Throughout Lavinia, bottles are presented with care: Opalescent Plexiglas softens the light that floods the shop, and bottles are held nearly horizontal in specially designed display units to keep their corks wet. But the biggest surprise is the wines themselves. Many of the labels were familiar to me, as I'd acquired them laboriously for my own cellar by visiting a number of specialist merchants in London, where I live. At Lavinia, the cult stars of almost every region in France are all in the same place: extreme individualists like Robert Plageoles, from Gaillac in the southwest, a sort of wine archeologist who produces traditional wines in a range of styles from sweet to sparkling to sherrylike; Michelle Laurent, whose mission at Domaine Gramenon in the southern Rhône is to create additive-free wines from Grenache; and François Cotat from Chavignol in the Loire, whose off-dry Sauvignon Blanc is built for long bottle-aging.
Lavinia is as popular with diners as it is with drinkers: At lunchtime I found its 80-seat restaurant turning away customers. The chef, Regis Bruillon, has built up a following for dishes like his grilled shark steak (a daily special) paired with a d'Arenberg Chardonnay from Australia. Plus, you can drink any bottle from the store, paying retail, without a restaurant markup.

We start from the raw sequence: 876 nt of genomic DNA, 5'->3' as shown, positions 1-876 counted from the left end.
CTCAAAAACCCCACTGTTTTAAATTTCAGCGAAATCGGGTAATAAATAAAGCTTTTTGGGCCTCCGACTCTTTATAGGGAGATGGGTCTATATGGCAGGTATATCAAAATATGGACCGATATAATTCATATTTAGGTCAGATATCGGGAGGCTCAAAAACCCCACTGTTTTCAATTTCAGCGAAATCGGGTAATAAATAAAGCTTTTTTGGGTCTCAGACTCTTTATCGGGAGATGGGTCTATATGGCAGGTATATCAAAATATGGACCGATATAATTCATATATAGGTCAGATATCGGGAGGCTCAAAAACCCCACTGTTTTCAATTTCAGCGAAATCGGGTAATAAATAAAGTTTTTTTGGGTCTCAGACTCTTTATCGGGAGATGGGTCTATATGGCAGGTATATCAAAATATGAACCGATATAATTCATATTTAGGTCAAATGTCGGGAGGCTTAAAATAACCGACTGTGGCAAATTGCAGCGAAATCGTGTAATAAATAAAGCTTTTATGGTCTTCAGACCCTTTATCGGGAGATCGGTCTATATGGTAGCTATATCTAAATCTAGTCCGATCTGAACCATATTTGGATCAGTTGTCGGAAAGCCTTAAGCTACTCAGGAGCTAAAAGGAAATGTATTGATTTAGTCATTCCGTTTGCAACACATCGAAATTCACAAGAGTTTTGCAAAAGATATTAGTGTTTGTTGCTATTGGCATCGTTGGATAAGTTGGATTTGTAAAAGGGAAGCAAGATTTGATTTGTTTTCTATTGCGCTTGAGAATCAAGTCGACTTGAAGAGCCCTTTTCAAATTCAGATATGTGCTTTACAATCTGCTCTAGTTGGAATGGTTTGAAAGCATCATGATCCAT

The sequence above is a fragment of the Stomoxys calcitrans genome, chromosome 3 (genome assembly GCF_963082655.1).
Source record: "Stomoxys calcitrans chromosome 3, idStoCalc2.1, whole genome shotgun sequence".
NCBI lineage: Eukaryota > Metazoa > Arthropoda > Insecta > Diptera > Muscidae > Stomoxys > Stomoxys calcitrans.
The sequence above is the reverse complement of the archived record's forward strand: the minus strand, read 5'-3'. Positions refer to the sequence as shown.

Servant and Chevrot say Lavinia's numbers are on target (in the store's first year, the average customer spent just under 100 euros), but their business plan is unusual: They keep opening new stores before the existing ones have begun to make money. "It's the only way," says Servant. "If you wait, you might have to wait five to ten years." It's not a philosophy embraced by many businesses today. Servant says his experience at L'Oréal doesn't apply in the case of Lavinia. At L'Oréal, he explains, "We were doing all we could to reduce the stock, because we considered that the stock would not increase in value. In wine I think it's quite different."
Not only is wine a different matter, but Lavinia is also a different sort of wine shop—one created with an uncommon ambition: to be the best in the world. It's an ambition that has sparked criticism from its competitors, whom Sibard dismisses as rivals who "deal only in boring Bordeaux" and widely available wines blended by big merchants or négociants. "These wines aren't really alive," says Sibard, adding with a laugh, "When we have exactly the selection people are looking for and we open near the place de la Madeleine, it makes many jealous people."
It all sounds so simple. Yet surely, creating the world's greatest wine shop is more complicated than just buying a lot of amazing bottles from gifted winemakers and housing them in a prime retail location in Paris. Otherwise, wouldn't everyone try to open a store like Lavinia? I'm still waiting for the answer, but in the meantime, one thing is certain: Servant, Chevrot and Sibard have made the boulevard de la Madeleine one of the world's most important wine destinations.
Patrick Matthews, a London-based writer and filmmaker, is the author of Real Wine and The Wild Bunch.